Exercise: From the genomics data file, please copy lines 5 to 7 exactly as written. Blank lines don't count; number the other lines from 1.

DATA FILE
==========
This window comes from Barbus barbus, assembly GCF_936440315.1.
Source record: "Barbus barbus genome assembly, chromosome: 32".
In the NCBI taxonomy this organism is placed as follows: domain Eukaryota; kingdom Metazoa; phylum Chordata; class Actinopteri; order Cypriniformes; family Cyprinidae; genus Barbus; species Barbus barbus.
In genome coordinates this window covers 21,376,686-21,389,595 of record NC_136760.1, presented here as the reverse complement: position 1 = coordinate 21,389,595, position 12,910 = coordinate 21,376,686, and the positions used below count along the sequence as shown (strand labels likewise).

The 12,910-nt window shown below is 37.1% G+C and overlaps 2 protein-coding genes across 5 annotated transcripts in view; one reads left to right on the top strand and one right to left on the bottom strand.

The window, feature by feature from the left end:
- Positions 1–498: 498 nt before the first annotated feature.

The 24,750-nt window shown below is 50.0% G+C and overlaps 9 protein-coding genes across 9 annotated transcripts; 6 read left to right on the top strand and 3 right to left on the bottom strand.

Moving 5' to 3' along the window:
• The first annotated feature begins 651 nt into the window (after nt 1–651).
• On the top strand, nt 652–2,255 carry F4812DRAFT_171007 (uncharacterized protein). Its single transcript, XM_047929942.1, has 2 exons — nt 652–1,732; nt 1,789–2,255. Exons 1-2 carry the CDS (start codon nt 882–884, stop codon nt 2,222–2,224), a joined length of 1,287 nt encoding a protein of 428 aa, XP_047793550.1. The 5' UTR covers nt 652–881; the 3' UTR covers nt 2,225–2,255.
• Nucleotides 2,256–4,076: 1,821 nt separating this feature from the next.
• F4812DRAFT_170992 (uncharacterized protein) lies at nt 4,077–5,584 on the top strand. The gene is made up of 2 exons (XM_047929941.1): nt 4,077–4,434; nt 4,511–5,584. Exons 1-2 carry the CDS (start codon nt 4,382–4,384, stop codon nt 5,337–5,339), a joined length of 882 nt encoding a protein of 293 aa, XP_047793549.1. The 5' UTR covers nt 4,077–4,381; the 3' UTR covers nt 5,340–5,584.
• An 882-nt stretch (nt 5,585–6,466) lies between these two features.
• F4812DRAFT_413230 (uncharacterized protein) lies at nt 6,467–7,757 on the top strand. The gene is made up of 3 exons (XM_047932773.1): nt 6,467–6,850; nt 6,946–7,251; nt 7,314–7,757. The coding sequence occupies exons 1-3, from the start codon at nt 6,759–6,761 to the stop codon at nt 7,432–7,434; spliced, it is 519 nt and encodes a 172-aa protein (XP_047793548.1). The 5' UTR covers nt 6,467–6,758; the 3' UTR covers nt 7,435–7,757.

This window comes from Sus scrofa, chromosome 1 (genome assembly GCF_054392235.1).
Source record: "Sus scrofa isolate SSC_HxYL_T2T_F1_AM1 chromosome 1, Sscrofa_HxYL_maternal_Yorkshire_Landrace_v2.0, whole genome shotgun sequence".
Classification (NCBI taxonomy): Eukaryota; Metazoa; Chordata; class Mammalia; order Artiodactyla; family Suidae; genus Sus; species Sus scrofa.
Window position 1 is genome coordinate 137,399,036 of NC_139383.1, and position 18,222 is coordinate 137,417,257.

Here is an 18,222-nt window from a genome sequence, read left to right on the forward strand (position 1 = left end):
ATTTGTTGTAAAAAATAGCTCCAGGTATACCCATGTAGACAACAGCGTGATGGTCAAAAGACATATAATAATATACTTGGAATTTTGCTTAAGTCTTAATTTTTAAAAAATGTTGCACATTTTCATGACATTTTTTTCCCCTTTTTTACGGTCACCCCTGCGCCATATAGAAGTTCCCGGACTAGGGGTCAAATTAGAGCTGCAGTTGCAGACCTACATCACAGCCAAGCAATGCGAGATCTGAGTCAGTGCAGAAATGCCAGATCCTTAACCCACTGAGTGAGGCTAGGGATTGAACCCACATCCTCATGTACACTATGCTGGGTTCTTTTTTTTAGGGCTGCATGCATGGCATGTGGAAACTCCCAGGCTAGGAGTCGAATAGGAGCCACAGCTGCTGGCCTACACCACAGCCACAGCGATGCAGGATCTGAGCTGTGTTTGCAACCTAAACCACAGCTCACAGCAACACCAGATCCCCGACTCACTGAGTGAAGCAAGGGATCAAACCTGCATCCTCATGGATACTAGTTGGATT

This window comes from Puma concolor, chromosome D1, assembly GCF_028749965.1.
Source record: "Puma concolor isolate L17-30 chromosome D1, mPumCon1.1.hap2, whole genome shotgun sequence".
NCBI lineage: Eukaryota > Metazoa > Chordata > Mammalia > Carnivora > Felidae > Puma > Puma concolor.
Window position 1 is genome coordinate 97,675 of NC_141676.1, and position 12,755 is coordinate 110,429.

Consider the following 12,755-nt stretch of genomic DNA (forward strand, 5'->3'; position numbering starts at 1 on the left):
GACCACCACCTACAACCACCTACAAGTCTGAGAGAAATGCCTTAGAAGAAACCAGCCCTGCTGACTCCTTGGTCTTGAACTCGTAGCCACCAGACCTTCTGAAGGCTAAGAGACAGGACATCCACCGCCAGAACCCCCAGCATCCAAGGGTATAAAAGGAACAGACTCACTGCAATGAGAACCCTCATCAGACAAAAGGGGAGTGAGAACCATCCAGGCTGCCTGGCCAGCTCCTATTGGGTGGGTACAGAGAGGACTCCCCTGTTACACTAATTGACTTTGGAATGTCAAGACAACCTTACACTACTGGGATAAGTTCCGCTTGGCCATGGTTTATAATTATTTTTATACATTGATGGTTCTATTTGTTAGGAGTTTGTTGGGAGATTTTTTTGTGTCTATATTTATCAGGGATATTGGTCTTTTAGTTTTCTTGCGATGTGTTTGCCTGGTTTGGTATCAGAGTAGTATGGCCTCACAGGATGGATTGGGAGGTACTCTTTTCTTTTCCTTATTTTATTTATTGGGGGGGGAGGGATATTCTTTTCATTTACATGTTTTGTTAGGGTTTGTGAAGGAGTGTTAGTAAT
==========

The 12,910-nt window shown below is 37.1% G+C and overlaps 2 protein-coding genes across 5 annotated transcripts in view; one reads left to right on the top strand and one right to left on the bottom strand.

The window, feature by feature from the left end:
- Positions 1–498: 498 nt before the first annotated feature.